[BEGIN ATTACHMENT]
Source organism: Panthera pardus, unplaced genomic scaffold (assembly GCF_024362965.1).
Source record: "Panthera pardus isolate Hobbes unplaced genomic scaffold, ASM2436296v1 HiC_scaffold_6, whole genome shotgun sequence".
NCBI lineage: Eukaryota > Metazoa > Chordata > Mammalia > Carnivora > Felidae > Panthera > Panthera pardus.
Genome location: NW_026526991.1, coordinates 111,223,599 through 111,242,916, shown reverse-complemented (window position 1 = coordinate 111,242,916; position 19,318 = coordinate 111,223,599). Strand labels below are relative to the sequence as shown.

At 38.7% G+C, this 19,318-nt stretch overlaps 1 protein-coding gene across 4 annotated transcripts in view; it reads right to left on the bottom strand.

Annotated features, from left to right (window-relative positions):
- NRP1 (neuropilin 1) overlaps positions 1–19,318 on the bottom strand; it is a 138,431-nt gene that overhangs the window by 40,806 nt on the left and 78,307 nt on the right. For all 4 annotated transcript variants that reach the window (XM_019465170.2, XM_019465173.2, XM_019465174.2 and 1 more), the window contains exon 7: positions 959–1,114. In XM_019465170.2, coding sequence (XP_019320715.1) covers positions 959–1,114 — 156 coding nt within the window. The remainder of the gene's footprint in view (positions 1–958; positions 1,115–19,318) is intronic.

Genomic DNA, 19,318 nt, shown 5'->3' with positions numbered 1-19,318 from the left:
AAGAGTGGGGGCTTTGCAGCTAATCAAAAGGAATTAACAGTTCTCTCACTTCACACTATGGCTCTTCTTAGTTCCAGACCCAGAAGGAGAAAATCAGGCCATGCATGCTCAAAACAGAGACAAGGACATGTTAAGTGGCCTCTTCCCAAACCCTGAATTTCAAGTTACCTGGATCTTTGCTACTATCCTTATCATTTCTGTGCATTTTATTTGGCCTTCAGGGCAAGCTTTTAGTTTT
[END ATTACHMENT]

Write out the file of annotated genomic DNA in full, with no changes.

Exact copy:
Source organism: Panthera pardus, unplaced genomic scaffold (assembly GCF_024362965.1).
Source record: "Panthera pardus isolate Hobbes unplaced genomic scaffold, ASM2436296v1 HiC_scaffold_6, whole genome shotgun sequence".
NCBI lineage: Eukaryota > Metazoa > Chordata > Mammalia > Carnivora > Felidae > Panthera > Panthera pardus.
Genome location: NW_026526991.1, coordinates 111,223,599 through 111,242,916, shown reverse-complemented (window position 1 = coordinate 111,242,916; position 19,318 = coordinate 111,223,599). Strand labels below are relative to the sequence as shown.

At 38.7% G+C, this 19,318-nt stretch overlaps 1 protein-coding gene across 4 annotated transcripts in view; it reads right to left on the bottom strand.

Annotated features, from left to right (window-relative positions):
- NRP1 (neuropilin 1) overlaps positions 1–19,318 on the bottom strand; it is a 138,431-nt gene that overhangs the window by 40,806 nt on the left and 78,307 nt on the right. For all 4 annotated transcript variants that reach the window (XM_019465170.2, XM_019465173.2, XM_019465174.2 and 1 more), the window contains exon 7: positions 959–1,114. In XM_019465170.2, coding sequence (XP_019320715.1) covers positions 959–1,114 — 156 coding nt within the window. The remainder of the gene's footprint in view (positions 1–958; positions 1,115–19,318) is intronic.

Genomic DNA, 19,318 nt, shown 5'->3' with positions numbered 1-19,318 from the left:
AAGAGTGGGGGCTTTGCAGCTAATCAAAAGGAATTAACAGTTCTCTCACTTCACACTATGGCTCTTCTTAGTTCCAGACCCAGAAGGAGAAAATCAGGCCATGCATGCTCAAAACAGAGACAAGGACATGTTAAGTGGCCTCTTCCCAAACCCTGAATTTCAAGTTACCTGGATCTTTGCTACTATCCTTATCATTTCTGTGCATTTTATTTGGCCTTCAGGGCAAGCTTTTAGTTTT